British ministers must work with the EU to create a “shared tribunal” that will hear claims of EU citizens living in the UK after the country quits the bloc, English Bar leaders argued yesterday.
The lawyers said that if the UK government was determined to reject any role for Europe’s highest court after Brexit, “it should articulate a plan for an alternative enforcement mechanism such as a shared tribunal to which issues of interpretation could be referred by the UK courts”.
Such a court, a senior figure at the Bar Council said, would need to meet the standards of a court of law. Hugh Mercer, QC, of Essex Court Chambers, who is the chairman of the council’s Brexit working group, said: “Arbitration would not be suitable because the process is not transparent and, for historical reasons, not generally acceptable in EU states.”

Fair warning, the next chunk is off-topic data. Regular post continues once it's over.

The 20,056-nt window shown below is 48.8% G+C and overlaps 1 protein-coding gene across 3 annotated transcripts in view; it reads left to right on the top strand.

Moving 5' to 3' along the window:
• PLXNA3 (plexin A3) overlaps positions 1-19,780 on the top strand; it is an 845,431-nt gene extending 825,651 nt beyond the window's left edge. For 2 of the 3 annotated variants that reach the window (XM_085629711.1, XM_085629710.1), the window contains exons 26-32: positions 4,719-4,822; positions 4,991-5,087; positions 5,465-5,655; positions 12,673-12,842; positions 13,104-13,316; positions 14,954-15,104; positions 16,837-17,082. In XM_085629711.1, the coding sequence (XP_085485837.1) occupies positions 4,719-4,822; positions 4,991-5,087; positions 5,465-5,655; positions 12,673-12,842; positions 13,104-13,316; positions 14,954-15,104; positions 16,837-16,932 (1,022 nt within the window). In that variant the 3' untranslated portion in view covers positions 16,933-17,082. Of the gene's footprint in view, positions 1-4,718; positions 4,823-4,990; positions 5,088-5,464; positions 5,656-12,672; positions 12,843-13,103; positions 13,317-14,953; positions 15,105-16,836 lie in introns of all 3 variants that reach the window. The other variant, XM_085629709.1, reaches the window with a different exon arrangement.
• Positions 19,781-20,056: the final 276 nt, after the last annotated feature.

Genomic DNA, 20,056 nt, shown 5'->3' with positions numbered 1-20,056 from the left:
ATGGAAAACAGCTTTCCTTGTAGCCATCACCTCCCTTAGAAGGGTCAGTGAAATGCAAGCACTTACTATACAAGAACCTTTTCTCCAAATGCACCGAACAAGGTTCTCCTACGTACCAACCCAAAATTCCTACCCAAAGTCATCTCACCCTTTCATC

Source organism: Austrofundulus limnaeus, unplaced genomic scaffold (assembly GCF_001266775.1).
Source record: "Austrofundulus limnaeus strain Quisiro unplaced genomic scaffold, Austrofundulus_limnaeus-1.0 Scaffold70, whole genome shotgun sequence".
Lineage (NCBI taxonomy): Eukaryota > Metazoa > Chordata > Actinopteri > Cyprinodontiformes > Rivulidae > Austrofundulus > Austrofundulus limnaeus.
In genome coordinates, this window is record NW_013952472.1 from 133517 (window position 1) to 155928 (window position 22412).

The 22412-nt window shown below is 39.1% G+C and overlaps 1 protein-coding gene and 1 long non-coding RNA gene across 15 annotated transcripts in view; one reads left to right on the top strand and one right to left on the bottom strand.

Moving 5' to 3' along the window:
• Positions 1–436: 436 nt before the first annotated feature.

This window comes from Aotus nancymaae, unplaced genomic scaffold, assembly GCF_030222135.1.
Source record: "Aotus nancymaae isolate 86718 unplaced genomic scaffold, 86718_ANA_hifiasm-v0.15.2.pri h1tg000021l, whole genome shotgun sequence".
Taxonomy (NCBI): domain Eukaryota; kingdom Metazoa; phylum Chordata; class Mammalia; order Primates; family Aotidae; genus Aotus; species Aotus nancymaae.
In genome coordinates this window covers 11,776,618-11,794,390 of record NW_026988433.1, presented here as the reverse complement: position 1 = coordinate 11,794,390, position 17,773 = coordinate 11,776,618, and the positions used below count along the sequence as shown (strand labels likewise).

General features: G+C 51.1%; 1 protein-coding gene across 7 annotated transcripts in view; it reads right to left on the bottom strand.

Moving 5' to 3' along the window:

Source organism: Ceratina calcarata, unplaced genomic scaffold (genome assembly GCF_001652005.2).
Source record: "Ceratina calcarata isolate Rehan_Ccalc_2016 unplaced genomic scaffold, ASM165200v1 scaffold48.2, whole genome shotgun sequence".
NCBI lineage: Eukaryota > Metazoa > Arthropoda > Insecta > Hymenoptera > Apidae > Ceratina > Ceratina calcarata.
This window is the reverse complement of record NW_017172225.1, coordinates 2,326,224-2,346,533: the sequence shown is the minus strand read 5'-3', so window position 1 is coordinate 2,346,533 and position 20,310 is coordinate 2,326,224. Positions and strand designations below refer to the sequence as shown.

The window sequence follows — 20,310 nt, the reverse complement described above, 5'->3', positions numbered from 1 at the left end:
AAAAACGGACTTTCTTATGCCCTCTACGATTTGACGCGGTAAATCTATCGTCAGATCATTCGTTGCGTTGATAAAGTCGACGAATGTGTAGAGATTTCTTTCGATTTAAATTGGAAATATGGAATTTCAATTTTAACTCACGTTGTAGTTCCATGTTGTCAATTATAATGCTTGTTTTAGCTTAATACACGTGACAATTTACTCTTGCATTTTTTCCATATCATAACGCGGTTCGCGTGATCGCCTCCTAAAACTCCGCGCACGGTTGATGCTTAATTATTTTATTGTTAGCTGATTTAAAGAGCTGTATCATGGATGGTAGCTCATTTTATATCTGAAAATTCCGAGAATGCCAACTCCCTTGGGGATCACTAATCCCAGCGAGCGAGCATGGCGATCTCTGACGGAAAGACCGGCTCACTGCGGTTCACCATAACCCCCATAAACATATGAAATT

But Mercer warned that creating a new tribunal would be fraught with difficulties because the existing rights of EU citizens in the UK are based on EU law and Brussels is likely to insist that its Court of Justice has exclusivity in interpreting the terms of an agreement on the acquired rights of citizens. “Even if some alternative mechanism were agreed it is improbable that the CJEU would agree to the EU entering into such an agreement,” the silk predicted.